The National Parks Board (NParks) launched its very first national guidelines for the prudent and responsible use of antibiotics for companion animals on Nov. 22.
The guidelines were developed in a local context, as a collaborative effort by the Animal and Veterinary Service (AVS), Singapore Veterinary Association and private vets.
Based on current scientific evidence, the guidelines provide the best practices for specific treatments for antibiotics, tools for client communication and education, and biosecurity measures to minimise the risk of antimicrobial resistance spreading in clinics.
Antimicrobial resistance in pets
According to the guidelines, reports from 2014 to 2016 indicated that almost half of the bacteria isolated from unwell companion animals were multi-drug resistant.
"Antimicrobial resistance development is natural, but it's actually the misuse and overuse of antibiotics that apply the selection pressure, pushing bacteria to be more resistant to antibiotics," explained Kelvin Lim, Director of Veterinary Health Management at AVS.
"The prudent use guidelines mean that you only use antibiotics only when it is necessary, at the right dose for the right duration, which minimises the risk of antimicrobial resistance development," he said.
For example, the antibiotic medication Colistin has been banned for use in food animals like poultry and fish in Singapore, as studies have shown that it can exacerbate the development of antibiotic resistance.
"Colistin is a powerful antibiotic and we want to preserve them for life saving situations as a last resort," said Lim.
"We want to use first line antibiotics which are more targeted, and we know that it works," he added.
Antimicrobial resistance reduce the effectiveness of antibiotics, so doctors will then have less tools at hand to treat bacterial infections, and common infections may become harder to treat.
Guidelines for vets
Vets can use these guidelines to determine "the need for antibiotics in a given situation", and "the best antibiotic to use for a given situation based on international journals and standards," said Suria Fabbri, a veterinarian at AVS.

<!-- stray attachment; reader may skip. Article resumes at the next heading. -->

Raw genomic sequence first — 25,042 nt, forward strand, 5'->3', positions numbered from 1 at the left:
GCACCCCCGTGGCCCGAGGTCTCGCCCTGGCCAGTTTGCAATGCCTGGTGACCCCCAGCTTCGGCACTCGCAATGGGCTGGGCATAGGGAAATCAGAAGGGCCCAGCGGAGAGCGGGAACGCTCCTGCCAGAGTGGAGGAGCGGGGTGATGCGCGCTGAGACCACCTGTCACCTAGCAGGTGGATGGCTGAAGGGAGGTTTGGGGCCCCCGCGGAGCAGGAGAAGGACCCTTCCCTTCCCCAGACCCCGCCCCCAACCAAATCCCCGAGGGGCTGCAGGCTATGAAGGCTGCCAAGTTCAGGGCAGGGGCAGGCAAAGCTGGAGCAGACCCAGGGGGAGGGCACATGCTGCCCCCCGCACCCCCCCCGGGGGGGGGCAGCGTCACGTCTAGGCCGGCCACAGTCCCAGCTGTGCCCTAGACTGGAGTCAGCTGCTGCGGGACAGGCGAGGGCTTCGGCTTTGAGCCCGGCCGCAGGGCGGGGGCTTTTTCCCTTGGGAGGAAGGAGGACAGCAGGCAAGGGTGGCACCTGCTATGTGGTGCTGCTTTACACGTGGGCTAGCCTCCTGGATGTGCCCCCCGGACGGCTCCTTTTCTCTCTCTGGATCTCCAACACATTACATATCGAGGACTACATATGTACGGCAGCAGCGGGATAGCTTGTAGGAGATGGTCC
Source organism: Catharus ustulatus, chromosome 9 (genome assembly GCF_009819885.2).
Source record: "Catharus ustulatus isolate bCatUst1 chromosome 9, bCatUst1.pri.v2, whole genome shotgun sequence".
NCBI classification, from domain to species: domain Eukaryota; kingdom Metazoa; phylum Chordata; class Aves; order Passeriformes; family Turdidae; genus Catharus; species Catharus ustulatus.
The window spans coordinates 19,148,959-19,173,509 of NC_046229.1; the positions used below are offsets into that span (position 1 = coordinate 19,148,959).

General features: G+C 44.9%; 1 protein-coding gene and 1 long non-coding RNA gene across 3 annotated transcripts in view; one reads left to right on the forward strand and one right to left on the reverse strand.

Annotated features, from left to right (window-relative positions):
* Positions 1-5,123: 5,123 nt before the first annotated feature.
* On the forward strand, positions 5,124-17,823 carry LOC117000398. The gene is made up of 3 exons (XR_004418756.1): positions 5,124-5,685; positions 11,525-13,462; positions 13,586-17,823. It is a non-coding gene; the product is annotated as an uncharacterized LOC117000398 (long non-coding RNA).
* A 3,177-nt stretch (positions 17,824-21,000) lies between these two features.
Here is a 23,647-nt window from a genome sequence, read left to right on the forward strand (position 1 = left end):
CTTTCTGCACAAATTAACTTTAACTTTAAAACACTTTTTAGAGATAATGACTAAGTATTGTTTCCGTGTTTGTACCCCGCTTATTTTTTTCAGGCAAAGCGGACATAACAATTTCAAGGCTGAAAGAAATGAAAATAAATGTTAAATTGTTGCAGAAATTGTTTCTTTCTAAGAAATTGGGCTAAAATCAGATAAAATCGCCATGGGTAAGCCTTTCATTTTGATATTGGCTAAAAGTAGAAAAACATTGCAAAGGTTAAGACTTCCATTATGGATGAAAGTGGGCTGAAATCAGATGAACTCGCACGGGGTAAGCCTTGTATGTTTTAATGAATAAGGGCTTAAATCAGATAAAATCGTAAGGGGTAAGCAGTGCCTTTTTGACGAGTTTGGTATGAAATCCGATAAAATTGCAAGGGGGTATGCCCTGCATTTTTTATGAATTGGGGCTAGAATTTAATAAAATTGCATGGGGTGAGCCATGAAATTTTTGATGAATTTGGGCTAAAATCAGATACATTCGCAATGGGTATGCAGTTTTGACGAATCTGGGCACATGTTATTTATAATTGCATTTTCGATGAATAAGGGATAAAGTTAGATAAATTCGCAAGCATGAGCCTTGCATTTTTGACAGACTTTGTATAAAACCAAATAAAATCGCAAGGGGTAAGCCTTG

For resistant infections, vets can also identify the need for further testing to be done to tackle the infection in a targeted manner.
Research labs like the one in AVS receive bacterial samples from vet clinics and carry out Antimicrobial Susceptibility Testing (AST).
The test works to identify the bacterial strain responsible for the infection, as well as the antibiotics and dosage that will be effective against it.
While waiting for the results, which takes two to three days, vets may prescribe empirical antibiotics for the sick animal.
The AVS lab is also involved in Whole Genome Sequencing (MGS) of the bacterial sample, to understand the genetic basis for resistance mechanisms. This process takes about five to six days.
With this capability, the AVS also conducts bio-surveillance programmes for animals in local farms, pets, wildlife and aquatic animals to determine the trends, origins and transmissions of antibiotic resistance in different animal populations.
What to take note of as a pet owner
To slow down the development of antimicrobial resistance, pet owners are advised to take a following precautions:
- Owners are advised to keep their pet up to date in their vaccinations, and do regular health checkups to protect their pets from vaccine-preventable infectious diseases in the first place.
- After a visit to the clinic, owners should provide medication to their pet as prescribed by the vet. Follow the dosage and treatment duration as advised and make sure to complete the full antibiotics treatment.
- Owners should not self-medicate pets with leftover antibiotic medication for recurrent infections, as they might not be caused by the same bacteria.
- Maintain good hygiene practices when the pet is sick, making sure to wash their hands and keep the pet and environment clean to reduce the spread of bacteria.
Pet owners should also take note that resistant bacteria can be transferred between humans and animals with close contact.
Top images via Animal Buzz SG/Facebook